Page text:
Sunday, 12 January 2014

Edwards and Cross put England in the driving seat

England are within touching distance of a fantastic win at the WACA in what has to be one of the most absorbing Test Matches ever played in the women’s game. But no-one will be counting their chickens until they claim that final wicket and with it the six points that will set them up very nicely in this Ashes Series. With half their side already dismissed the Aussies still need 128 runs to win with Sarah Elliott (5*) and Ellyse Perry (1*) at the crease. Either could steal the game from England’s grasp, but it would take a monumental effort and you wonder if Perry in particular has very much more to give.

Earlier in the day she had lead the Australian attack on the English batsmen, who resumed at a precarious 18/3. In fact she was the Australian attack. When she did not have the ball in her hand the Aussie bowling looked pretty toothless. Arran Brindle (35) and Nat Sciver (23) once again set about rebuilding the England innings, but they both eventually fell to Perry’s second spell of the day, having patiently accumulated runs without too many alarms during the morning session. At 73/5 England were still in trouble, but Charlotte Edwards (56) came in at seven, after being off the field for the last few hours of the Aussie innings, and immediately stroked her first ball for four. From there on she and Jenny Gunn (44) proceeded to double the England score and began to take the game away from a flagging Stars’ team.

The crucial period was the hour after lunch when you would have expected Perry and Farrell to have been unleashed by the Aussie skipper Fields at the throats of the England batsmen. England started the session at 92/5. But she did not, and that may have been due to the fact that Perry had been pushed too hard during the rest of the game – required both to carry the bowling attack with spells that were too long, and the batting, where she made an invaluable 71 in over three and a half hours at the crease. By the time she was finally thrown the ball England had made it to the relative safety of 151/5 and Edwards had her fifty. Perry had her lbw a few balls later, but it was too late for the Aussies to claim the high ground in a match which has had more twists and turns than a mountain road. Another came just before tea when Gunn dangled her bat at an innocuously wide delivery from Osborne and managed to edge the ball through to Fields. Her 44 was her highest score in ten Tests, which had seemed unlikely after her poor first innings dig.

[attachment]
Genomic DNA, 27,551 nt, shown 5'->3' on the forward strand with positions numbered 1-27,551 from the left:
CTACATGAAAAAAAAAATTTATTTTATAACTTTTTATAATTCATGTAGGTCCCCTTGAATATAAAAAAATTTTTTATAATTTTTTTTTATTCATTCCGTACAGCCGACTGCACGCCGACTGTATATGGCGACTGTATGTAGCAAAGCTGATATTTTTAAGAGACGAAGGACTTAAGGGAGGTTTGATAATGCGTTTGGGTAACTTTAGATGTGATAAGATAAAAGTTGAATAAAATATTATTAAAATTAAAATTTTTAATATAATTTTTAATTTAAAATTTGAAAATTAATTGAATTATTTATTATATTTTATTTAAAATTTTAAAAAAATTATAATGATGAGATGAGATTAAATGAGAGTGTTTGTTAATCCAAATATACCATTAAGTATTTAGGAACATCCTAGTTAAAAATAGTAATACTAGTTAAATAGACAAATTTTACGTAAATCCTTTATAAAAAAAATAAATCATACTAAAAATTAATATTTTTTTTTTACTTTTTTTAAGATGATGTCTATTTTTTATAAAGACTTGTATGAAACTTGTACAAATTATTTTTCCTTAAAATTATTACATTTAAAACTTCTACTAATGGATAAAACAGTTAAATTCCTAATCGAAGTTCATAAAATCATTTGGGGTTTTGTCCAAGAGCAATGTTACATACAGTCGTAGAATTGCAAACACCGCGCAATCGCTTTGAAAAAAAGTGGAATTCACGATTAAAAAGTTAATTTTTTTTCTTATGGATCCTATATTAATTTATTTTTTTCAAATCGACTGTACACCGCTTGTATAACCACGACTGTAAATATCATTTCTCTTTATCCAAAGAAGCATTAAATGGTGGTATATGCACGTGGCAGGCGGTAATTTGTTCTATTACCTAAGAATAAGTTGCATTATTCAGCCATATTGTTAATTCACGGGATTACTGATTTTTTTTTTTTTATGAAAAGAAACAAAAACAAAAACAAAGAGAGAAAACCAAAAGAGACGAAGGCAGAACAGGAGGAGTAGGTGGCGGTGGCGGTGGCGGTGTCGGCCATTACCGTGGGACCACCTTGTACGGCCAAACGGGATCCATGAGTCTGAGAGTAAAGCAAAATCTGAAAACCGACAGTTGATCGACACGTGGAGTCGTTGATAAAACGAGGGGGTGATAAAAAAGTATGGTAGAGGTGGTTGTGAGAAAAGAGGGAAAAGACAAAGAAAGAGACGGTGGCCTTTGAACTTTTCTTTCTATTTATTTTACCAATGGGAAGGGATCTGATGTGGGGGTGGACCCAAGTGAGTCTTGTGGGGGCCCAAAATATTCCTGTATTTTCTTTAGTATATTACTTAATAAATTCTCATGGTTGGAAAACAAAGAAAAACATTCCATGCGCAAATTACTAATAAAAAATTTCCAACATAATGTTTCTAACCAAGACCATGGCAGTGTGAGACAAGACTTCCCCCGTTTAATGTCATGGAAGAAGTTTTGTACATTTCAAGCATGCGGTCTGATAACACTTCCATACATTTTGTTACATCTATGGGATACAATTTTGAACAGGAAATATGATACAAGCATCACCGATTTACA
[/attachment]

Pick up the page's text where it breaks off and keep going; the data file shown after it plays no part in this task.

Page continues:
After tea Farrell (3/34) and Perry (5/38) wrapped up the England innings with 190 on the board and a lead of 184. Would Australia be able to get the positive start they wanted in chasing down a relatively low total? Elyse Villani had been picked as opener for this very task, and she set about the England attack with gusto pulling Katherine Brunt for consecutive fours off the first two balls of their reply. She should have been caught by a diving Sarah Taylor off the next as she gloved another short ball just behind the stumps, but the ball spilled agonisingly out of the keeper’s gloves as she hit the deck. Brunt was immediately withdrawn from the attack in favour of Kate Cross, probably to calm down, but Villani carried on her merry way hitting three more boundaries in quick succession off Shrubsole. A sizzling Brunt returned to the fray and another short ball accounted for Villani (21) as she skied a top edge high to Sciver at first slip, with the score on 28. After three overs Brunt again made way for Cross, who produced a stunning and match-changing spell of 3/0 claiming the wickets of Meg Lanning (15) wafting outside the off stump and edging through to Taylor; Jess Cameron (0) edging her first ball through to Knight at first slip; and the hapless Alex Blackwell (0) who bagged a pair as she too was caught behind. Australia had been reduced to 40/4.

Sarah Elliott (5* off 53 balls) and Jodie Fields (13) decided to try and dig in with Cross and Gunn giving them very little, but Fields toppled forward slightly when trying to get a bat on a leg-side slider from Gunn, and before she could move Taylor had the bails off. It meant that Perry, who deserved a lie down in a cool dark room, had to trudge out to the wicket and face the last few overs of the day. As she played the last ball out into the covers she immediately took off her helmet and trudged wearily back to the pavilion. The Aussies finished on 57/5.

England will need to be patient in the morning, but you would expect them to wrap up this game probably before lunch. The Aussies will try and dig in. Elliott makes Chris Tavare look attacking so England will not fear her run-making ability. At the other end they need to stifle and then remove Perry, Osborne, Coyte, Farrell and Ferling to grab the vital six point carrot which dangles invitingly over their heads. It has been a great Test Match, but is there yet one last twist in the tail?



  1. Not sure there is a driving seat in this match or at least not one in which the driver seems to have a clue where they are going. This is a 50-50 match still. A tie would probably be the fairest outcome.
    Australia's last 5 partnerships put on 170 in their 1st innings so this match is absolutely in the balance.
    Great advert for women's cricket.
    No Ashes points system is perfect but it seems a shame that one of these sides is going to find themselves 6 points behind and a mountain to climb. That 6 points is not going to be reflective of the closeness of this Test.

    1. Didn't say they had their seatbelts on or the manor of the driving. Last day pitch; tired players; huge pressure. Sensible money has to be on England?

    2. This comment has been removed by a blog administrator.

  2. Yes, strictly speaking the odds would favour England but in this match expect the unexpected !

  3. This comment has been removed by a blog administrator.